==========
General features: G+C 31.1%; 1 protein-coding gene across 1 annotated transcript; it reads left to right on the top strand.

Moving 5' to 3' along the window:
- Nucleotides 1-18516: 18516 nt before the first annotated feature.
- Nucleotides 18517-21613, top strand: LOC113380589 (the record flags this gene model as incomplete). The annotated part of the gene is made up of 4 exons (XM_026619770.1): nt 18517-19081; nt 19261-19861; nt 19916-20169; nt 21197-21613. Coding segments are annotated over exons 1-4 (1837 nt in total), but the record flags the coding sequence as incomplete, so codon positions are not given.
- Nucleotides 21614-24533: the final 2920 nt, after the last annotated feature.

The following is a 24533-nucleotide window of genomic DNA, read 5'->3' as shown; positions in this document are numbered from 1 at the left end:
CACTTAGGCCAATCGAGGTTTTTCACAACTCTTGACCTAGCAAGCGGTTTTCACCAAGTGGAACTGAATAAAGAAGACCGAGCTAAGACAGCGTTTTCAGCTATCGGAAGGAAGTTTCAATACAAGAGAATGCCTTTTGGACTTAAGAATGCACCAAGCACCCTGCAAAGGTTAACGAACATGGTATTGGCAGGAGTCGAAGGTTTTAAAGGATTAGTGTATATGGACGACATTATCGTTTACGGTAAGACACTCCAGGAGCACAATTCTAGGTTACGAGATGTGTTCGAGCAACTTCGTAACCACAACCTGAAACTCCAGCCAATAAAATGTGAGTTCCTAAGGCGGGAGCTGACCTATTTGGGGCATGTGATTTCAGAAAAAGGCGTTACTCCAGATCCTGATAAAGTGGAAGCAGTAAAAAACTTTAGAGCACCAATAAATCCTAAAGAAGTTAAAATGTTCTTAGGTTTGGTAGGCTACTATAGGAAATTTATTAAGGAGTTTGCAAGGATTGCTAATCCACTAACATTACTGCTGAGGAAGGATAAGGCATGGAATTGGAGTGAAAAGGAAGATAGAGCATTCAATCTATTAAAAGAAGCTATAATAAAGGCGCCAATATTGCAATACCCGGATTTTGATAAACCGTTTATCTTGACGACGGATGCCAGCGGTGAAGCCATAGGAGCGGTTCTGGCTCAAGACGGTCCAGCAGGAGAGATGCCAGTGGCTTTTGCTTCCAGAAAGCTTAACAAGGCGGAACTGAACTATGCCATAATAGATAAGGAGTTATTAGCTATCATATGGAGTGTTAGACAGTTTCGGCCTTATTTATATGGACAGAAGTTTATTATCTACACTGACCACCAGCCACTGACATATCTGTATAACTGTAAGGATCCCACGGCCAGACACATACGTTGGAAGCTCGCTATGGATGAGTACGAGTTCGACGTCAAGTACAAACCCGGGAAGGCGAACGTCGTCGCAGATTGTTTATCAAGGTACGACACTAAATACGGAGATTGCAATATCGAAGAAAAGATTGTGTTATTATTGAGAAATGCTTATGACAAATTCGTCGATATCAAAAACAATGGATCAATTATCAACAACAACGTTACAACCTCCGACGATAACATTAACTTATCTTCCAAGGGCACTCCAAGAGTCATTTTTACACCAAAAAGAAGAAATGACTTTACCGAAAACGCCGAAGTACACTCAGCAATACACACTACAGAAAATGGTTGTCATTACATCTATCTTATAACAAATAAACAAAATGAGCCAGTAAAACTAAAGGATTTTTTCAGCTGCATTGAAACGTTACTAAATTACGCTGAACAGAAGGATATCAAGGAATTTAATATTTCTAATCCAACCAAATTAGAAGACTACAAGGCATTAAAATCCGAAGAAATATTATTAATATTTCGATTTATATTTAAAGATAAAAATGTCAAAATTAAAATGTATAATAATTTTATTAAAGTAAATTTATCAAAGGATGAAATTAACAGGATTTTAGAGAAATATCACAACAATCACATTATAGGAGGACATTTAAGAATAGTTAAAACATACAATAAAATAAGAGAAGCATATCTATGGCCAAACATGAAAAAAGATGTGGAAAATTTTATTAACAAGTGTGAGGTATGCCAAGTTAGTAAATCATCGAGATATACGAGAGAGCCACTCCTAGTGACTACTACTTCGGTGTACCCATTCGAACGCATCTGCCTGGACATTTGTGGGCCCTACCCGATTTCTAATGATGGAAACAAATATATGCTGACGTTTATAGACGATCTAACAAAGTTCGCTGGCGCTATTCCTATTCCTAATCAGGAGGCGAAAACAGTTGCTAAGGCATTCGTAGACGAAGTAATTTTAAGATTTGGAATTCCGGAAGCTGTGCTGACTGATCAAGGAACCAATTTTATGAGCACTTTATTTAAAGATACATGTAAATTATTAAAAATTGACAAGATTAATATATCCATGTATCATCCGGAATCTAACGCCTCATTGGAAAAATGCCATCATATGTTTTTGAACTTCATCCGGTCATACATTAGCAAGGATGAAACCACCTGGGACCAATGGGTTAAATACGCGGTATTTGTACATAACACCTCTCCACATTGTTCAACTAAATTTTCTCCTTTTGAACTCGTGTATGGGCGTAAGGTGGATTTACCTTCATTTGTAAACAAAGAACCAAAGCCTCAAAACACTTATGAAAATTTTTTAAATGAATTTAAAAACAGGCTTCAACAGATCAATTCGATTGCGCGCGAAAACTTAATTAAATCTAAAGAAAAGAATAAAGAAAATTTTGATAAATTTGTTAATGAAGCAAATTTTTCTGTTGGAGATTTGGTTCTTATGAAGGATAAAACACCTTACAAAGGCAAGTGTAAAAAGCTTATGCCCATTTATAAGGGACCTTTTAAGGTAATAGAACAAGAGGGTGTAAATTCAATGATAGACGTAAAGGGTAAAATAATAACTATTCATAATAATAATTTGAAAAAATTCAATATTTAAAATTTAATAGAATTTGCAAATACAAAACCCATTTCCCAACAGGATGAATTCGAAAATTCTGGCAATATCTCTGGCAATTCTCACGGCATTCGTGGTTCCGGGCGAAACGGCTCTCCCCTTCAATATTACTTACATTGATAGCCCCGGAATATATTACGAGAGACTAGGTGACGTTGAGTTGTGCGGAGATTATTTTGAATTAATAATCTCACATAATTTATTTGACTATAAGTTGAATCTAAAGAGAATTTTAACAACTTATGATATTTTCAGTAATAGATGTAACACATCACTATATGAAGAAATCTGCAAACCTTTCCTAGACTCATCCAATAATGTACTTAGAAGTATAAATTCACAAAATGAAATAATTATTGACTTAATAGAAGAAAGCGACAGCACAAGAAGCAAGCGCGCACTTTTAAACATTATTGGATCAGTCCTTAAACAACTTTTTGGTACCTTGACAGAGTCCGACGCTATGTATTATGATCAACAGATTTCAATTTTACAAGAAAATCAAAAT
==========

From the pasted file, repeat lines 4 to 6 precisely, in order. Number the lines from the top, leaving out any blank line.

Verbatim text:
- Nucleotides 18517-21613, top strand: LOC113380589 (the record flags this gene model as incomplete). The annotated part of the gene is made up of 4 exons (XM_026619770.1): nt 18517-19081; nt 19261-19861; nt 19916-20169; nt 21197-21613. Coding segments are annotated over exons 1-4 (1837 nt in total), but the record flags the coding sequence as incomplete, so codon positions are not given.
- Nucleotides 21614-24533: the final 2920 nt, after the last annotated feature.

The following is a 24533-nucleotide window of genomic DNA, read 5'->3' as shown; positions in this document are numbered from 1 at the left end: